Shannon Kelley's thoughtful and personal look at why we shouldn't rush to judge the next guy whose leaked emails make him look like the worst person in the world prompted an idea that I thought that I would share with my blog audience.
This won't be a well researched piece on the current state of internet privacy laws. Indeed, I wasn't even planning to post a blog today. But, since I had an idea, I thought I'd throw it out there for others to consider.
In light of the massive trove of leaked Sony emails (this story provides some details on the mechanics of the leaks), maybe it is time for a law banning the release of emails and other private digital communications without the express consent of at least one of the parties, and also banning reporters, bloggers, and social media users from revealing the content of such emails without similar consent.
Such a law would be tricky (especially the second part, which is my main focus), and would have to be extremely narrowly tailored in order to prevent reporters from facing legal consequences for doing their jobs. We couldn't have a situation where a congressional staffer shared the gist of information in an email with a reporter, who then paraphrased or quoted that source, and ended up facing jail time or a civil suit.
Nonetheless, as digital communication constitutes an ever increasing percentage of our interaction with friends, family, and colleagues, shouldn't we have the same expectation to privacy that we have with more traditional forms of communication?
It's illegal to record the contents of a phone conversation without the consent of at least one party in the conversation. In eleven states, it's illegal to record a phone conversation without the consent of all parties. Indeed, when I do phone interviews, I ask the subject if it would be okay if I record the conversation in case I miss something. In fact, as Representative Jim McDermott (D-WA) found out, it's even illegal to accept a recording of a phone conversation where the parties do not know that they've been recorded.
So why should a gchat or iMessage conversation be any different? People should have the right to vent privately to friends, family, or colleagues and to make comments that the recipient might understand and interpret in one way, but someone who knows you and the context less well might interpret in a far less charitable way.
People certainly have to exercise judgment when communicating regardless of the means—venting about your boss to your new BFF, who you only met two weeks ago, could turn out to be a bad idea when you get fired because that BFF turned out to be the boss' niece. But a person *(even a celebrity, political figure, or high ranking executive) deserves to be able to email openly without worrying that some hacker might release what he/she said, thereby costing him/her his/her job because his/her boss decided that the contents of an email message sent at 3:31 AM Saturday morning after a night out, when the person probably shouldn't have been emailing, reflected poorly on his/her company, movie studio, etc.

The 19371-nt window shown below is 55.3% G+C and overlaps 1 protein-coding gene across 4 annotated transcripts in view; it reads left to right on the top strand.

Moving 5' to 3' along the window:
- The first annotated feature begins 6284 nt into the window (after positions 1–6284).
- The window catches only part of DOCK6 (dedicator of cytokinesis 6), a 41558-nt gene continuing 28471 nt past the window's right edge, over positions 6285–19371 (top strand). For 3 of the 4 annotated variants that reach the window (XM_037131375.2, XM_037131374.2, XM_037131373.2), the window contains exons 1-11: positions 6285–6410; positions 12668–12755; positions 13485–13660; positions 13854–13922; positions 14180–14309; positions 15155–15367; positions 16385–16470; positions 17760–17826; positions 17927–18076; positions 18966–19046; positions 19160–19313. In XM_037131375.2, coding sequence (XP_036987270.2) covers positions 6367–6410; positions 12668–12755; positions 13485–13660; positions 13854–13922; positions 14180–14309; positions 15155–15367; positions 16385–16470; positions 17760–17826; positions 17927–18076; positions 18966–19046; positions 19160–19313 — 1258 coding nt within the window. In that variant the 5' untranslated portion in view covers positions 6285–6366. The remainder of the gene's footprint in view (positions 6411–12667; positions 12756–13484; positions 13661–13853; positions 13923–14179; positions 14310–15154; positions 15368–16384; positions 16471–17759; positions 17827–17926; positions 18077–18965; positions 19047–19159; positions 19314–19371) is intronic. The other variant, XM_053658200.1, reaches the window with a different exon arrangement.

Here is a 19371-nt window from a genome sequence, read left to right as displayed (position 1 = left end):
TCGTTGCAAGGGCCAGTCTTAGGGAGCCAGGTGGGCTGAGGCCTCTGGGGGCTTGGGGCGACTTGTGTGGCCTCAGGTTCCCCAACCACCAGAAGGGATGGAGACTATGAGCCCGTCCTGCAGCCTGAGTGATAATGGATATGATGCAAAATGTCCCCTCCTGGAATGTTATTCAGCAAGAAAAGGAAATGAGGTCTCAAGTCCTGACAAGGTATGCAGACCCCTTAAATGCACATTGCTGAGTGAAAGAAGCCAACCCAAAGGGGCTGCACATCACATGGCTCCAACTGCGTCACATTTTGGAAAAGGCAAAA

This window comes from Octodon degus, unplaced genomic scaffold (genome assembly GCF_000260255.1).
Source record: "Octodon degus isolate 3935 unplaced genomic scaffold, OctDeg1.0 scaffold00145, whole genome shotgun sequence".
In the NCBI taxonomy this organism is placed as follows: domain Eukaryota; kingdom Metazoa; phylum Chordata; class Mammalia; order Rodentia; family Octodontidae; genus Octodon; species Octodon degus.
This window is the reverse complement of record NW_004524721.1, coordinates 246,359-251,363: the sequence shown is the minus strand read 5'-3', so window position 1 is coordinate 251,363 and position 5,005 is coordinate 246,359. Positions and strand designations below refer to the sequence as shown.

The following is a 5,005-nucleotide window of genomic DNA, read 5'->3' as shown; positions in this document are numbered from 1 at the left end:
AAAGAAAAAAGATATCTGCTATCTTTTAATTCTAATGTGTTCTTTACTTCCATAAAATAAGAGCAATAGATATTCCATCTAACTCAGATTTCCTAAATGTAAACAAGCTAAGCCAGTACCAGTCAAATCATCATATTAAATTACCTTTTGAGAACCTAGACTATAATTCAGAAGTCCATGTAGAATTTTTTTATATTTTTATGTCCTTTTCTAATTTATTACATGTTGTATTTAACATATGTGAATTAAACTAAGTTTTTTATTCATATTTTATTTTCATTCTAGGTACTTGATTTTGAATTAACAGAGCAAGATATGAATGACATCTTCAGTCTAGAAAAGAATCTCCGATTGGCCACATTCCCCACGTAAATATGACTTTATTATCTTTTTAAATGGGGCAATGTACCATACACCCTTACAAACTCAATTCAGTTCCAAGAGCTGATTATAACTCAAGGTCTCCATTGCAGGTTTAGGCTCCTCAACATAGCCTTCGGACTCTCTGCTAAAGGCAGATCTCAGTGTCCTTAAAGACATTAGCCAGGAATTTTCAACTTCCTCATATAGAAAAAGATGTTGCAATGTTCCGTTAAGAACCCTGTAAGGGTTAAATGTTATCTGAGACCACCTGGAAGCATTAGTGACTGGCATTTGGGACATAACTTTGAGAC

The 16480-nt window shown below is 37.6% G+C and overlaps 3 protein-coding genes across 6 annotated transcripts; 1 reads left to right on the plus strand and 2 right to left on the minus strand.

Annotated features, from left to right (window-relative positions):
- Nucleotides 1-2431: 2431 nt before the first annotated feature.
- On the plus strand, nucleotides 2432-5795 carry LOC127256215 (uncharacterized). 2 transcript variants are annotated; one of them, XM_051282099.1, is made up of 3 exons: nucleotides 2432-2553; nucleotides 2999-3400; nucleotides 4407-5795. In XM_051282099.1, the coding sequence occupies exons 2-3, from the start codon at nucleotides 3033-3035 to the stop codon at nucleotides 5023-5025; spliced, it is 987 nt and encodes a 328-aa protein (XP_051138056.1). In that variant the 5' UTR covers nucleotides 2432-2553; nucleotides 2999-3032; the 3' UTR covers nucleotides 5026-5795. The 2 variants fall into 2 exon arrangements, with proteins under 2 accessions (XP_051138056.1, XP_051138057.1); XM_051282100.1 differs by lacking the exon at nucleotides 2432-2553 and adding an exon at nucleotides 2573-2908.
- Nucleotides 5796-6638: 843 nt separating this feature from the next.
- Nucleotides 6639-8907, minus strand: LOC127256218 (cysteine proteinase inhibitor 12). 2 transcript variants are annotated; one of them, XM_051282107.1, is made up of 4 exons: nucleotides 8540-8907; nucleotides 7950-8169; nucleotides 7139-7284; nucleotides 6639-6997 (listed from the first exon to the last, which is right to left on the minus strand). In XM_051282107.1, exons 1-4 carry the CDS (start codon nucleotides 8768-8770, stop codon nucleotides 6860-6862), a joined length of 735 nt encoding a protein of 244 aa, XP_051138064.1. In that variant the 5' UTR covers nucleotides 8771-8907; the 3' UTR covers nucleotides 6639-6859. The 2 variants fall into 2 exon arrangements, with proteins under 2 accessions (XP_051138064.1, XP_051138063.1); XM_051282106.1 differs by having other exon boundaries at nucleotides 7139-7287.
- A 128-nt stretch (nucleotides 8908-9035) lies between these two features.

As Kelley notes, we all say and do things that, when ripped out of context, or examined closely by someone who does not know us, look pretty bad.
This is why companies should not be allowed to ask potential employees to turn over their Facebook login information during the hiring process. Just because we've moved into the digital age, does not mean that people should lose their freedom to express themselves privately without facing work and reputation ramifications.
My premise fits somewhat with yesterday's blog on talk radio host Chris Stigall. My concern about judging people on one bad remark, one leaked email, or even one Facebook photo from 10 years ago that you forgot existed, is that it creates a culture in which people are less open and more hesitant to be themselves and to express themselves openly.
This type of culture stifles dialogue, and might actually lead people to maintain mistaken impressions because they never air them, and never find out that they are mistaken.
People also ought to have the right to some sort of privacy in their lives. For example, if a public figure came out to close friends, or shared that he/she had cancer, should a hacker be able to leak that private communication to a reporter, who, in turn, reported it as news?
We know that the hacker has committed a crime, but should the reporter be allowed to take advantage of that crime to invade someone's privacy?
Nothing I'm saying is designed to excuse people who make misogynistic, racist, or otherwise bigoted or hateful remarks. Additionally, an expectation of privacy is most certainly not an excuse for bullying, or harassment, nor should it prevent reporting on such inappropriate behaviors. Indeed, I'm shocked by some of the misogynistic comments that female reporters and media personalities face on social media. I'm a big believer that we, as a society, have a responsibility to call such behavior out.
Nonetheless, for anyone who thinks well, gee, I get what you're saying in principle, but if people just avoid bigoted or controversial remarks they have little to fear, my question is this—if a hacker broke into your email, iMessage, twitter direct messages, and snapchats tomorrow, would you be comfortable that there was nothing that he/she could find that would make you look bad or put your job at risk?